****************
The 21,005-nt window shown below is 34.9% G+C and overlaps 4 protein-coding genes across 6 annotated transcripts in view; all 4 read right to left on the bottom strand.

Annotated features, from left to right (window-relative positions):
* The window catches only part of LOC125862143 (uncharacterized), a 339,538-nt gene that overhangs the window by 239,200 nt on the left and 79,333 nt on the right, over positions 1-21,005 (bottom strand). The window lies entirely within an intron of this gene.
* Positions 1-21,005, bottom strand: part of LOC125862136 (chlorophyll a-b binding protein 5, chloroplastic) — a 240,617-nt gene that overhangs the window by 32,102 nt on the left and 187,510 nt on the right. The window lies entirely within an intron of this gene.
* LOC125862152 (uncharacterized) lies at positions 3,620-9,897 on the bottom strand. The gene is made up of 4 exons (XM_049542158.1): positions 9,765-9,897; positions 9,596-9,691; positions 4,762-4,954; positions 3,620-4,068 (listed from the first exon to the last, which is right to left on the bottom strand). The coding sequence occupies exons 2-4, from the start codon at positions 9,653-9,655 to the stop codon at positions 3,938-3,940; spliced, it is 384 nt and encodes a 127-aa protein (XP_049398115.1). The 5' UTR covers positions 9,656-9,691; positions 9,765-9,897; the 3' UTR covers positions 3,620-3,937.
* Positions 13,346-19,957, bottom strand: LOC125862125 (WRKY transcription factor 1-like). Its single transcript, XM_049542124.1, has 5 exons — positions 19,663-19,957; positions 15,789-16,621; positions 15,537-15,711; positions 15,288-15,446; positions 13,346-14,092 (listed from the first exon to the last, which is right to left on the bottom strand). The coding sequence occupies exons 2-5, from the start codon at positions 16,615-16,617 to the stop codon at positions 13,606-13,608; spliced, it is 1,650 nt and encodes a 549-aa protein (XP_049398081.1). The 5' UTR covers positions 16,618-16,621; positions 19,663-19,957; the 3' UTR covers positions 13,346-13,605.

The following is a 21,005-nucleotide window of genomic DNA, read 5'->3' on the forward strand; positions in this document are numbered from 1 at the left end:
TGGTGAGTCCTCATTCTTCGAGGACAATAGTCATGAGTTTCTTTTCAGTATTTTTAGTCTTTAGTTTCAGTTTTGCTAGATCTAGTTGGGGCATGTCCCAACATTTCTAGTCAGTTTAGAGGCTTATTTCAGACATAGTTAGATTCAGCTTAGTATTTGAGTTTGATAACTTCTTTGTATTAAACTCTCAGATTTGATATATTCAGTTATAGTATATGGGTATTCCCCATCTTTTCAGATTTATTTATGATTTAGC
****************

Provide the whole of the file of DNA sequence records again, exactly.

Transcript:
The 21,005-nt window shown below is 34.9% G+C and overlaps 4 protein-coding genes across 6 annotated transcripts in view; all 4 read right to left on the bottom strand.

Annotated features, from left to right (window-relative positions):
* The window catches only part of LOC125862143 (uncharacterized), a 339,538-nt gene that overhangs the window by 239,200 nt on the left and 79,333 nt on the right, over positions 1-21,005 (bottom strand). The window lies entirely within an intron of this gene.
* Positions 1-21,005, bottom strand: part of LOC125862136 (chlorophyll a-b binding protein 5, chloroplastic) — a 240,617-nt gene that overhangs the window by 32,102 nt on the left and 187,510 nt on the right. The window lies entirely within an intron of this gene.
* LOC125862152 (uncharacterized) lies at positions 3,620-9,897 on the bottom strand. The gene is made up of 4 exons (XM_049542158.1): positions 9,765-9,897; positions 9,596-9,691; positions 4,762-4,954; positions 3,620-4,068 (listed from the first exon to the last, which is right to left on the bottom strand). The coding sequence occupies exons 2-4, from the start codon at positions 9,653-9,655 to the stop codon at positions 3,938-3,940; spliced, it is 384 nt and encodes a 127-aa protein (XP_049398115.1). The 5' UTR covers positions 9,656-9,691; positions 9,765-9,897; the 3' UTR covers positions 3,620-3,937.
* Positions 13,346-19,957, bottom strand: LOC125862125 (WRKY transcription factor 1-like). Its single transcript, XM_049542124.1, has 5 exons — positions 19,663-19,957; positions 15,789-16,621; positions 15,537-15,711; positions 15,288-15,446; positions 13,346-14,092 (listed from the first exon to the last, which is right to left on the bottom strand). The coding sequence occupies exons 2-5, from the start codon at positions 16,615-16,617 to the stop codon at positions 13,606-13,608; spliced, it is 1,650 nt and encodes a 549-aa protein (XP_049398081.1). The 5' UTR covers positions 16,618-16,621; positions 19,663-19,957; the 3' UTR covers positions 13,346-13,605.

The following is a 21,005-nucleotide window of genomic DNA, read 5'->3' on the forward strand; positions in this document are numbered from 1 at the left end:
TGGTGAGTCCTCATTCTTCGAGGACAATAGTCATGAGTTTCTTTTCAGTATTTTTAGTCTTTAGTTTCAGTTTTGCTAGATCTAGTTGGGGCATGTCCCAACATTTCTAGTCAGTTTAGAGGCTTATTTCAGACATAGTTAGATTCAGCTTAGTATTTGAGTTTGATAACTTCTTTGTATTAAACTCTCAGATTTGATATATTCAGTTATAGTATATGGGTATTCCCCATCTTTTCAGATTTATTTATGATTTAGC